Service Academy Football Roundup – September 21

us flag skydiver

Army and Air Force played while Navy had the weekend off. There was a little bit of everything in the world of academy football.

The good news came from West Point, where Army strolled past Connecticut, 52-21. The game wasn’t nearly as close as the final 31-point margin indicated. Army’s defense played a lot better than the final 21-point tally for UConn might have suggested. Connecticut scored one of its touchdowns on a kickoff return, the other on a garbage-time touchdown in the final 75 seconds of regulation, down 52-14. Army’s defense gave up one touchdown in the regular run of play in this game. Jeff Monken can’t be too upset with that, though he also would be the first person to say that Army shouldn’t be giving up 21 points to Connecticut under any circumstance. The allowance of a long kickoff return for a touchdown is a real point of concern. Tightening up the special teams operation – particularly kick coverage – has to be a major point of focus in practice in the coming week.

Army got what it fundamentally needed from this week: an uncomplicated win in which the starters did not have a high-stress second half and backups were able to get plenty of work after halftime. Army gained a 42-0 lead by halftime. The Black Knights had more touchdowns (6) than UConn had first downs (5) at the intermission. The quality of opponent might have been very poor, but Army did not play poorly. The Black Knights did exactly what they were supposed to do in the first half before downshifting in the second half. They were not severely taxed, which is an important part of making it through a 12-game season with fewer injuries and a more consistently high level of play. Yes, the special teams need some work, but fundamentally, this is how Army and Monken hoped Saturday’s game would go.

For the Air Force Academy, it was a very different story on Saturday at home in Colorado Springs.

24-13.

31-20.

45-34.

At three different points in this game, Air Force led by 11 points. The Falcons couldn’t have asked for much more from an offense which provided big-play passing to supplement a formidable rushing attack. Yet, a defense which had given up just three points to Navy the previous week and had allowed just two total touchdowns in its first two games of the season could not make these 11-point leads stand up.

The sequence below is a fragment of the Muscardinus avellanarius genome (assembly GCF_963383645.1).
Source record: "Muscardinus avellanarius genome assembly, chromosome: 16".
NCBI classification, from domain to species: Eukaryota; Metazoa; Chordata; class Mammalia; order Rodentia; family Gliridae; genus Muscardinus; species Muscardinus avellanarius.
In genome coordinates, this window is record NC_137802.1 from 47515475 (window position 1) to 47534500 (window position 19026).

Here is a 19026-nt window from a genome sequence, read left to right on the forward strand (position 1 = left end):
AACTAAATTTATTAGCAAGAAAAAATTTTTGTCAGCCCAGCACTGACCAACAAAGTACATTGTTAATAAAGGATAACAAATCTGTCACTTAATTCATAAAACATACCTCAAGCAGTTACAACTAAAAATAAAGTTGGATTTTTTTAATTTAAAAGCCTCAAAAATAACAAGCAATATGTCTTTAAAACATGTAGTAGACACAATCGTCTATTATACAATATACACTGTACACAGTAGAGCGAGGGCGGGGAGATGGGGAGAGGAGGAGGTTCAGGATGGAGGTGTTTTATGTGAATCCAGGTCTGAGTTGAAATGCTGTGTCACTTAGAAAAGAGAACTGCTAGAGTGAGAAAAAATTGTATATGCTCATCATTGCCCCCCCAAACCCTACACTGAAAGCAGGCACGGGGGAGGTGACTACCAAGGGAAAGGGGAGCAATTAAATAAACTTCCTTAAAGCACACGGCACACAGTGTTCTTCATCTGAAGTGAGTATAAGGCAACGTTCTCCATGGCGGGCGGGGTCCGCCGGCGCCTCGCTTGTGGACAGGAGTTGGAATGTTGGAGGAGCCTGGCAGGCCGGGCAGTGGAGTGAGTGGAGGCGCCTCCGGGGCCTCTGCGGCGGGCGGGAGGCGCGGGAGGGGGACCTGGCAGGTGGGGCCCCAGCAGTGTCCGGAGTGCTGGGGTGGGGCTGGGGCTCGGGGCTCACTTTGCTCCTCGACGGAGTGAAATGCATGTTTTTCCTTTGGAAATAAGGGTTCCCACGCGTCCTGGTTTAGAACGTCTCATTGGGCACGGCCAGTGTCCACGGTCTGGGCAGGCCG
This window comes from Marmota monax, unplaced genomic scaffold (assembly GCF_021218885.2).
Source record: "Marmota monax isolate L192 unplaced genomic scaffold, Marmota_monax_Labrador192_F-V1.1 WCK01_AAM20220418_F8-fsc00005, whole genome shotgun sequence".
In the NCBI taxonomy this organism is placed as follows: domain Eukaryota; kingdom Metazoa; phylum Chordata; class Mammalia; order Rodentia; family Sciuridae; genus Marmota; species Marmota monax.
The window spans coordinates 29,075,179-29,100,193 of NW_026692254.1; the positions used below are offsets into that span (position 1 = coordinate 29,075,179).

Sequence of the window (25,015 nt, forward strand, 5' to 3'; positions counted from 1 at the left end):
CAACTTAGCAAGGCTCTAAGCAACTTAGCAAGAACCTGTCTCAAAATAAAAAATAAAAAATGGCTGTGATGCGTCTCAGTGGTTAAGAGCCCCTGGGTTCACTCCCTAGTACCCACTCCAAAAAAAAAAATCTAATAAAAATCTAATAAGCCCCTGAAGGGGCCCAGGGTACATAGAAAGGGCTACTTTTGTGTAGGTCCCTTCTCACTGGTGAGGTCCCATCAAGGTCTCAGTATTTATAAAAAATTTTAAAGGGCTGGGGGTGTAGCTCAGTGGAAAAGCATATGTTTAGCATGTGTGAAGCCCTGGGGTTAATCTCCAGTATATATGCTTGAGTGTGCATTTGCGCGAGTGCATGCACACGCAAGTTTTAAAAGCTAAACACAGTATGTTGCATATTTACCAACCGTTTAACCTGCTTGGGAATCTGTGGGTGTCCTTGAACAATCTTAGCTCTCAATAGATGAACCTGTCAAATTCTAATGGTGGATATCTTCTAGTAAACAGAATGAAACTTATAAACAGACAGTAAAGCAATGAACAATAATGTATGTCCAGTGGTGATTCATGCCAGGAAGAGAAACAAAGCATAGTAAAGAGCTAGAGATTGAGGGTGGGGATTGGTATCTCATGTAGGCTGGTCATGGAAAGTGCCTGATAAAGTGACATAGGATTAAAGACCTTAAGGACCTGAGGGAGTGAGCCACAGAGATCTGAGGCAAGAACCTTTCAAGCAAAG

Air Force was supposed to have evolved on defense due to the pandemic season creating situations in which backups were able to get meaningful snaps and gain more of an understanding of what to do on the field. This was supposed to be a smart, tough, seasoned defense, and through two games it played like it.

Not against Utah State.

It was bad enough to fail to protect three different 11-point leads; what is worse is that the two scores Utah State posted in the fourth quarter to notch a 49-45 win over the Falcons were both long scores, a 72-yard pass and a 61-yard run. That 61-yard burst by USU’s Calvin Tyler Jr. occurred with 3:54 left, a total breakdown from the Falcons’ defense in what could legitimately be viewed as a crunch-time situation.

The whiplash of going from the masterpiece versus Navy to the collapse against Utah State has to be annoying for Troy Calhoun and the defensive coaches on his staff – not just because Air Force lost, but because the consistency of the first two games gave way to a deficient performance in Week 3. Air Force realized that in the face of a diverse offense which had a credible threat in the passing game (unlike Navy, and unlike the FCS opponent AFA played in Week 1), its defense wasn’t actually that good. It’s a sobering thought, and a wakeup call for a defense which needs to show it can learn from this game – not just in the coming week against Florida Atlantic, but for the rest of the season.

Consistently.

NEXT UP:

Army hosts Miami of Ohio. The RedHawks’ offense has struggled this season, giving Army another opponent it can clamp down on in Michie Stadium. Miami is a lot better than UConn (who isn’t?), but it doesn’t have the advantage up front. Army should expect to dominate.

Air Force hosts Florida Atlantic, which figures to be a tough assignment. The Owls played solid defense against Florida – the Owls allowed just six more points to the Florida Gators (35) than Alabama did (29). They then allowed just six points in a blowout victory over Georgia Southern and just 14 in another wipeout of Fordham. The Air Force defense must start over.

Navy, which had Week 3 off, goes to Houston for Week 4. The Cougars are coming off an easy win against FCS member Grambling. Coach Dana Holgorsen’s Cougars are struggling this season, but few teams are struggling more than Navy, whose offense has hit rock bottom. Ken Niumatalolo had to fire longtime colleague Ivin Jasper, a sign of just how bad things have become for the Midshipmen’s offense. If Air Force defense has to start over, Navy’s offense has to do the same… only on a much larger scale.